Category Archives: Metals & Minerals
In the Democratic Republic of Congo (DRC), the vast majority of people live in extreme poverty, earning only around $400 a year. The country is reeling from instability, hunger, and disease. One in seven children dies before they turn 5 years old. And more than 5.4 million people have died since 1993 because of armed conflict. But the issues plaguing Congolese citizens are in sharp contrast to the country’s wealth. The DRC sits on untapped, raw mineral ores worth $24 trillion — money that isn’t directly benefiting the people who live there.
“Why are we living through hell in paradise?” Vital Kamerhe, a Congolese politician and leader of the Union for the Congolese Nation, asks in the film When Elephants Fight, which details how foreign interests have ravaged the Congo region. “That is the paradox of Congo.”
Foreign companies have made large investments in eastern Congo’s mines, buying from suppliers funding armed groups within the country. This type of foreign investment in the Congo’s extraction industry has led to a loss of at least $1 billion in resource revenue that could otherwise be used to reform the country’s security, health, and education sectors.
Now, two well-known activists have begun a campaign to pressure mining companies, the DRC government, and Western governments to disclose exactly what they’re doing in the region. Alongside House of Cards television star Robin Wright, JD Stier, the president of the social activism organization Stier Forward, created the #StandWithCongo campaign to get mining entities to disclose the beneficial owners of offshore companies that are profiting from these mining deals.
[…] Millions of people in 70 countries across Asia, Africa, and South America have been exposed to high levels of mercury as small-scale mining has proliferated over the past decade. The United Nations Environment Programme estimates that at least 10 million miners, including at least four million women and children, are working in small “artisanal” gold mines, which produce as much as 15 percent of the world’s gold.
More than a million miners scratch out an illegal living digging for gold in at least 850 hot spots, says Yuyun Ismawati, a 2009 winner of the Goldman Environmental Prize who has conducted extensive research on small-scale mining. Many of them fall prey to corrupt authorities who take a share of the gold rather than enforcing a law that bans mercury use.
Indonesia, an archipelago of 17,500 islands with the world’s fourth largest population, has one of the worst mercury problems, according to Stephan Bose-O’Reilly, a children’s health expert who volunteers at the Indonesian environmental group BaliFokus Foundation.
“Indonesia is a real global hot spot,” Bose-O’Reilly said during a recent trip to Indonesia examine miners in the gold fields. “I haven’t seen anything worse than here.”
It may appear as no more than a popular children’s toy, but investors were able to secure a better return buying Lego sets over the past 15 years than from the stock market, gold or bank accounts, a Telegraph analysis found.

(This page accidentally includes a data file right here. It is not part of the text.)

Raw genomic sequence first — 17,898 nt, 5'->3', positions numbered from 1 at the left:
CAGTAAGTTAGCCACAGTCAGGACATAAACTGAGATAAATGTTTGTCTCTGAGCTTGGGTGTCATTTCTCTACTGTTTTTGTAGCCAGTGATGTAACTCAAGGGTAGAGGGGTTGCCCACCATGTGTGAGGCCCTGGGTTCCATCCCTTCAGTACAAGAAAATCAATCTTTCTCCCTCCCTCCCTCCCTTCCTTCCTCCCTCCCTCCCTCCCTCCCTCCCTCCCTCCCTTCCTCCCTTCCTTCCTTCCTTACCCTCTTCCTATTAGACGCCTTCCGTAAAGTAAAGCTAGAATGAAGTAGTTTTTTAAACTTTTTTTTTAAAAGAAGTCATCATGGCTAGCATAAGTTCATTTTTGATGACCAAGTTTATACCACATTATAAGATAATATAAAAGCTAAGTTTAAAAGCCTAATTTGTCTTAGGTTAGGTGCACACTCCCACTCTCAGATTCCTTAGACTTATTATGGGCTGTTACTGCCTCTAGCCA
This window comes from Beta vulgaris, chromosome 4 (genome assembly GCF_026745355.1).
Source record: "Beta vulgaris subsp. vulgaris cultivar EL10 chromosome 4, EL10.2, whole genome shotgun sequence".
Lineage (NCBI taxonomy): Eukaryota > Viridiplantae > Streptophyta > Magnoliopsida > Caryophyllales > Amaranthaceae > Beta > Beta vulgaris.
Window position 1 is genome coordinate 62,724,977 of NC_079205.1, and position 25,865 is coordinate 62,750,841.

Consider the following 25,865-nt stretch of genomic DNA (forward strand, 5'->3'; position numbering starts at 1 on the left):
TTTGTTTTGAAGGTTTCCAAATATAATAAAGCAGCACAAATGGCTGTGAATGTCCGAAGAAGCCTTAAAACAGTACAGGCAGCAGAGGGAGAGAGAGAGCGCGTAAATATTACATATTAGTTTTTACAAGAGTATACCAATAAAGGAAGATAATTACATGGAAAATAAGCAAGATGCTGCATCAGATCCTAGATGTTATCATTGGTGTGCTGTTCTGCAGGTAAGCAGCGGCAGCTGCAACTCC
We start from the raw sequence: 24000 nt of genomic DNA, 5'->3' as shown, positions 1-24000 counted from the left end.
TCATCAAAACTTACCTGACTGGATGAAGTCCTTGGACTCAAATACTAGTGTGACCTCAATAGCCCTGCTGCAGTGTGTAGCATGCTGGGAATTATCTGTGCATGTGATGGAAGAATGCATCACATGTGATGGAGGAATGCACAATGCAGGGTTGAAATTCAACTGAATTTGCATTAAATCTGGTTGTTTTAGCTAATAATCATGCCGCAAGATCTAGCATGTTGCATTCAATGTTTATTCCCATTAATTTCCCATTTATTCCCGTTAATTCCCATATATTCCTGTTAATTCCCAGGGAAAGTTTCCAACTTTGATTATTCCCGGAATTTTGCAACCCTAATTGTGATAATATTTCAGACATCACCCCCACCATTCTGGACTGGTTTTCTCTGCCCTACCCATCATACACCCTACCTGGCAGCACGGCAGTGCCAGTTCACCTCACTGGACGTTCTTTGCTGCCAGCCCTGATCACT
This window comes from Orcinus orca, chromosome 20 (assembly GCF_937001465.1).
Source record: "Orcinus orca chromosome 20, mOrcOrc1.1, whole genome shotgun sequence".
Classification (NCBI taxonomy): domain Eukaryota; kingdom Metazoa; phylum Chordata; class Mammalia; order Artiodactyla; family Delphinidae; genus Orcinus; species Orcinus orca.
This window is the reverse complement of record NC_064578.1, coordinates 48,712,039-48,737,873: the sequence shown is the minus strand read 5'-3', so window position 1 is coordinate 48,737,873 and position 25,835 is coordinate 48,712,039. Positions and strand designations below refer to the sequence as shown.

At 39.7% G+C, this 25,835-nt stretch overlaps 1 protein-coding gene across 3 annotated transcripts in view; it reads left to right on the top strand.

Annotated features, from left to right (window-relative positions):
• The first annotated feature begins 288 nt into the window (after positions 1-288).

The value of the FTSE 100 is no higher than it was in February 2000, meaning the average annual return to savers over the past decade and half is just 4.1 per cent once dividend payouts are included.
By contrast, Lego sets kept in pristine condition have increased in value 12 per cent each year since the turn of the Millennium, with second-hand prices rising for specific sets as soon as they go out of production. Modern sets are performing even more strongly, with those released last year already selling on eBay for 36 per cent more than their original price.
The analysis found none of the main investments favoured by savers matched returns on the plastic building bricks.
Editor’s Note: Nomi Prins is a former managing director at Goldman Sachs and a former senior managing director at Bear Stearns. I would HIGHLY recommend reading her latest book “All The Presidents’ Bankers“. It is quite possibly the best work on the history of America’s financial elite that has ever been written. She is also author of “It Takes A Pillage” and a novel “Black Tuesday“. You can check out more of her work/interviews at her website.
- Why are investors rushing to the gold markets? Interview with Nomi Prins
- Get Your Gold Now Before It’s Too Late: Interview wth Jim Rickards
- QE isn’t dying, it’s morphing
- Why the Financial and Political System Failed and Stability Matters
- Interview with Nomi Prins on Secret History of Washington-Wall Street Collusion
- Nomi Prins On The History of the Global Banking Elite
- Dodd-Frank Turns Four and Nothing Fundamental has Changed
- Nomi Prins Interviewed on the Keiser Report
‘The Islamic State group says its leader has ordered that the organization start minting gold, silver and copper coins for its own currency — the Islamic dinar.
A website affiliated with the militant group said late on Thursday that its leader, Abu Bakr Baghdadi, has instructed his followers to start minting the coins to “change the tyrannical monetary system” modelled on Western economies that “enslaved Muslims.”
The posting says the order was approved by the group’s Shura Council, an advisory board.’